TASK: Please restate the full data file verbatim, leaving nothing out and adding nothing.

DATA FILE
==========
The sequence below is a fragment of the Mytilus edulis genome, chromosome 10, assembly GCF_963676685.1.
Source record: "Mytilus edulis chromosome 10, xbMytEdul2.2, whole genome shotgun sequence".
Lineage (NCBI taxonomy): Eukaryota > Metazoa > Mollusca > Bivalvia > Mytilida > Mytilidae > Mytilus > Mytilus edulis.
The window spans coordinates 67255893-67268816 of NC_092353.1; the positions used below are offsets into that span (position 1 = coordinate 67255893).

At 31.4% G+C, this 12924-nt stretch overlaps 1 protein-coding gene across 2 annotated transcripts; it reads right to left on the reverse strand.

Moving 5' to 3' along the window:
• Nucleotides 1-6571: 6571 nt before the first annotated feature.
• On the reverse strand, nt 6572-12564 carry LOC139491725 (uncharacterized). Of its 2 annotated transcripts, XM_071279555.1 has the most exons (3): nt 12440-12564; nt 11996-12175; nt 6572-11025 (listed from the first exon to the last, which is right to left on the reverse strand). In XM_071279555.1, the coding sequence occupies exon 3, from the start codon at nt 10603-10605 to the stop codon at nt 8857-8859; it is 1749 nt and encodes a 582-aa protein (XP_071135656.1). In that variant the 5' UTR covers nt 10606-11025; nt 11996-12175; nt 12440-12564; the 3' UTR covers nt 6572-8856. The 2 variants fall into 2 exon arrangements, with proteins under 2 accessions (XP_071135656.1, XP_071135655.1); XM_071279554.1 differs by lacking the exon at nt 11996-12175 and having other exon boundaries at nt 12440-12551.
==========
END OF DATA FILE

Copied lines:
The sequence below is a fragment of the Mytilus edulis genome, chromosome 10, assembly GCF_963676685.1.
Source record: "Mytilus edulis chromosome 10, xbMytEdul2.2, whole genome shotgun sequence".
Lineage (NCBI taxonomy): Eukaryota > Metazoa > Mollusca > Bivalvia > Mytilida > Mytilidae > Mytilus > Mytilus edulis.
The window spans coordinates 67255893-67268816 of NC_092353.1; the positions used below are offsets into that span (position 1 = coordinate 67255893).

At 31.4% G+C, this 12924-nt stretch overlaps 1 protein-coding gene across 2 annotated transcripts; it reads right to left on the reverse strand.

Moving 5' to 3' along the window:
• Nucleotides 1-6571: 6571 nt before the first annotated feature.
• On the reverse strand, nt 6572-12564 carry LOC139491725 (uncharacterized). Of its 2 annotated transcripts, XM_071279555.1 has the most exons (3): nt 12440-12564; nt 11996-12175; nt 6572-11025 (listed from the first exon to the last, which is right to left on the reverse strand). In XM_071279555.1, the coding sequence occupies exon 3, from the start codon at nt 10603-10605 to the stop codon at nt 8857-8859; it is 1749 nt and encodes a 582-aa protein (XP_071135656.1). In that variant the 5' UTR covers nt 10606-11025; nt 11996-12175; nt 12440-12564; the 3' UTR covers nt 6572-8856. The 2 variants fall into 2 exon arrangements, with proteins under 2 accessions (XP_071135656.1, XP_071135655.1); XM_071279554.1 differs by lacking the exon at nt 11996-12175 and having other exon boundaries at nt 12440-12551.